• Basic user: There are two types of broad category searches with real-time updates. The results are organised based on key product characteristics.
  • DIY user: There is a predictive search with fuzzy logic and facets for quick selection.
  • Experienced user: There is a product code/SKU search for quick cart and order creation.

Furthermore, connecting site search events to analytics provides invaluable information for understanding the behaviour of product searchers. Site search provides the ability to connect a search with an outcome and gain insights into the customer’s intent. This information can be used to drive marketing and product development. Core DNA uses the flexibility and customization provided by Elasticsearch to provide these services and the valuable information that comes with it.

Read this next: Learn why Core dna


Wrapping Up Site Search

Site search is one of the best ways to control the customer experience on your website. It has the potential to generate conversion by making your site easy and efficient to navigate while benefiting your business in several other ways. Using the best practice tips and site search tools in this article will help you make your website user-friendly for your customers.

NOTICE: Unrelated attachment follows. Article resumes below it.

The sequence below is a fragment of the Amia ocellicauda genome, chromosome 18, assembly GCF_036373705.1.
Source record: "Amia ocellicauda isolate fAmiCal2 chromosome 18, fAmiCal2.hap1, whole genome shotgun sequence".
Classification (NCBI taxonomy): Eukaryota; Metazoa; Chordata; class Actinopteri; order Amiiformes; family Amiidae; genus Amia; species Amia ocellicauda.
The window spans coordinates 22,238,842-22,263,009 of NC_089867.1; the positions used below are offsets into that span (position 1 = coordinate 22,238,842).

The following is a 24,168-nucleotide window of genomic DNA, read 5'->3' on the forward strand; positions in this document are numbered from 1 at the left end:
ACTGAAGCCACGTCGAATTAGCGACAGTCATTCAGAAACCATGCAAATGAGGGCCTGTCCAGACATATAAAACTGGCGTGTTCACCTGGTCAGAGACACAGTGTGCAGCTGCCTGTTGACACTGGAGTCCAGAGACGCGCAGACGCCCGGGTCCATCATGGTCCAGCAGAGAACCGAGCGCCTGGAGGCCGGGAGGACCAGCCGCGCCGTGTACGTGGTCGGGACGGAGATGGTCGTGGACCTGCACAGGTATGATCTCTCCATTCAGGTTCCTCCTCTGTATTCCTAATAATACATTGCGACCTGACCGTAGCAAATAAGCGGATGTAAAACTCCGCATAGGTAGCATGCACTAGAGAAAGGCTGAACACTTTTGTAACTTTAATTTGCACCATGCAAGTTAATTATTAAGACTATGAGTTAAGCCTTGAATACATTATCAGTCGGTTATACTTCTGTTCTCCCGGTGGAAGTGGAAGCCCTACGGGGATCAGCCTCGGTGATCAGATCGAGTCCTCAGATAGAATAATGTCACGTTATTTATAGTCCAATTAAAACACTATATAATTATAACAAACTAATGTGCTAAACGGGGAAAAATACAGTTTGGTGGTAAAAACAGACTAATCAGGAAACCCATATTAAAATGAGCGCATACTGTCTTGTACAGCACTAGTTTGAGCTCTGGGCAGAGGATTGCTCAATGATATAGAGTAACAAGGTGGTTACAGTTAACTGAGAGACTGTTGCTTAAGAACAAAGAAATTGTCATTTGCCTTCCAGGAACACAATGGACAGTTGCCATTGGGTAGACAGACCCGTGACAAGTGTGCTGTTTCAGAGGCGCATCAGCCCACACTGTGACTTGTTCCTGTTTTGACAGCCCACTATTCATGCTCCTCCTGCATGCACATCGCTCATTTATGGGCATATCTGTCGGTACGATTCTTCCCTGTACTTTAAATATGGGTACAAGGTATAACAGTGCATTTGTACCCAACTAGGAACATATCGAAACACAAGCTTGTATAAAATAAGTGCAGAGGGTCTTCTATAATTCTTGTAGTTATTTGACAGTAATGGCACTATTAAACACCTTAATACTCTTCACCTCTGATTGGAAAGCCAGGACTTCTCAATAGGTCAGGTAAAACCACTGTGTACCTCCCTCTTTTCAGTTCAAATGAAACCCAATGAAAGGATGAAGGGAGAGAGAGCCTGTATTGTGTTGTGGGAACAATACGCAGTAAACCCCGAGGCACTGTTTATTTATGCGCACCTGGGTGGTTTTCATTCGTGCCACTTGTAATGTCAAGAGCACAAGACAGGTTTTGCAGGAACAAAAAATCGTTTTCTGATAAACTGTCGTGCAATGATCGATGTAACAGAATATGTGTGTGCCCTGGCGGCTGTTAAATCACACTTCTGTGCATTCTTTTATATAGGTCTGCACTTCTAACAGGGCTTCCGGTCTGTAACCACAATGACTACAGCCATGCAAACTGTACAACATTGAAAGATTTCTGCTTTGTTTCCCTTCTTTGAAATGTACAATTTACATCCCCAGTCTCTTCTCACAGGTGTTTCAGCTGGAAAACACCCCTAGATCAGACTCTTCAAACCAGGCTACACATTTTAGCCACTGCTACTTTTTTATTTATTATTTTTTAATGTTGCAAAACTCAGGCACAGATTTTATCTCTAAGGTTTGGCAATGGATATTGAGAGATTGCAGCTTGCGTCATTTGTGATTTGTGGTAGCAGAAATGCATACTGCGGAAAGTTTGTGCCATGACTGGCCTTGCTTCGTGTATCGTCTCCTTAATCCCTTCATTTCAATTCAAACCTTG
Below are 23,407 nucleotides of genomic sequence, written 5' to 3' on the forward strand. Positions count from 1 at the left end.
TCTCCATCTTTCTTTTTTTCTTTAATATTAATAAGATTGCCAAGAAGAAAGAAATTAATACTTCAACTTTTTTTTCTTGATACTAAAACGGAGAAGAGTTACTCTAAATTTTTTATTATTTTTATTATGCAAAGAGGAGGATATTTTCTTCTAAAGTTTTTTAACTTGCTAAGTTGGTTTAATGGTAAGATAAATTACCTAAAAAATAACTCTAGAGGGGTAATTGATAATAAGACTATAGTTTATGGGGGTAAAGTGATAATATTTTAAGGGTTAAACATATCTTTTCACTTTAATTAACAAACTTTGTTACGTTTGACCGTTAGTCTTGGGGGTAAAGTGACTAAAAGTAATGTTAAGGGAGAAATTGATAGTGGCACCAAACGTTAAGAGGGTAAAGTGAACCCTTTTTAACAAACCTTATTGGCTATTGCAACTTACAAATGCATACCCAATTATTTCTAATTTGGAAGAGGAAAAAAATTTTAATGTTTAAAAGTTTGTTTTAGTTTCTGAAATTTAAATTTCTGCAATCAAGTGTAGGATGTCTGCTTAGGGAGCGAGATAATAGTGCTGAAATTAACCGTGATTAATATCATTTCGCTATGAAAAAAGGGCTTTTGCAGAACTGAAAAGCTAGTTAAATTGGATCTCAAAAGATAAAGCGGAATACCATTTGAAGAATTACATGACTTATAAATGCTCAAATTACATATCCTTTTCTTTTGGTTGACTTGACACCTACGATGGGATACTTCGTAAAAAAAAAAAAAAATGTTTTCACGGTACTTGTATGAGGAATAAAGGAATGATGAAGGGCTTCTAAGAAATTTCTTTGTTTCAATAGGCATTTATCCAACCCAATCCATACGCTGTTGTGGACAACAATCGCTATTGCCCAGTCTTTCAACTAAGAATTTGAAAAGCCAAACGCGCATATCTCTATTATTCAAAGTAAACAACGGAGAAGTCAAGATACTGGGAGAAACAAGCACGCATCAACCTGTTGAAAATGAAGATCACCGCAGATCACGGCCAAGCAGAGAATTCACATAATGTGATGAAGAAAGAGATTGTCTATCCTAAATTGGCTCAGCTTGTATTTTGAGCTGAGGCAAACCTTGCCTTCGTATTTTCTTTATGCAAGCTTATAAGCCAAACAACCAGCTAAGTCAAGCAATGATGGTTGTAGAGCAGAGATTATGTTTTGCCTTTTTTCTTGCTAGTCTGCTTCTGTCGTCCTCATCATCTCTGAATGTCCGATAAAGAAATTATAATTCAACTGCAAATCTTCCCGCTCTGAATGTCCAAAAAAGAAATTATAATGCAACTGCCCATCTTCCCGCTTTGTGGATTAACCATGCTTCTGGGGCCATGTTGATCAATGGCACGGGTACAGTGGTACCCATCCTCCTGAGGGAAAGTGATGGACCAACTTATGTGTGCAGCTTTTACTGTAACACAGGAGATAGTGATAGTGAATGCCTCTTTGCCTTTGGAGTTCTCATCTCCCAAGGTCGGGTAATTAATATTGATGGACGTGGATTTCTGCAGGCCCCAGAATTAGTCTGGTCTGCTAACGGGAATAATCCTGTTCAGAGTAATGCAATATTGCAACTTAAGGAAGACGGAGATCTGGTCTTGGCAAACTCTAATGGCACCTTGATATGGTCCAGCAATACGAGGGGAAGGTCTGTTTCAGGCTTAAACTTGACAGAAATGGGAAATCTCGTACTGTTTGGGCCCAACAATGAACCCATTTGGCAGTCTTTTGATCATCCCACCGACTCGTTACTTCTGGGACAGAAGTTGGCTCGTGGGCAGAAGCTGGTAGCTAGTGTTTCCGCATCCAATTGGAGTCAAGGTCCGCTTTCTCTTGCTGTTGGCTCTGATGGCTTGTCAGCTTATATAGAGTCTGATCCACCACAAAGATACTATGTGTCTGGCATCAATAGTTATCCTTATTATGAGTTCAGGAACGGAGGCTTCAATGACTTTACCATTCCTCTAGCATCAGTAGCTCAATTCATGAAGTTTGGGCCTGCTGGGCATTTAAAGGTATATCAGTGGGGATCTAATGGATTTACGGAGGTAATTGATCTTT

If you use the Core DNA platform, then you will have support in implementing and optimising your site search to create the best experience for your users. The Core dna development team releases new updates and features to the platform every two weeks - being a SaaS system, all customers get access to these great features and regular platform improvements.

Sam Saltis
Sam Saltis
Founder/CEO

An entrepreneur at heart with over 20+ years of experience in building internet software, growing online companies and managing product development.

Loves all things SaaS, technology, and startups.

You can find him feeding his beloved fish when he's back in Australia.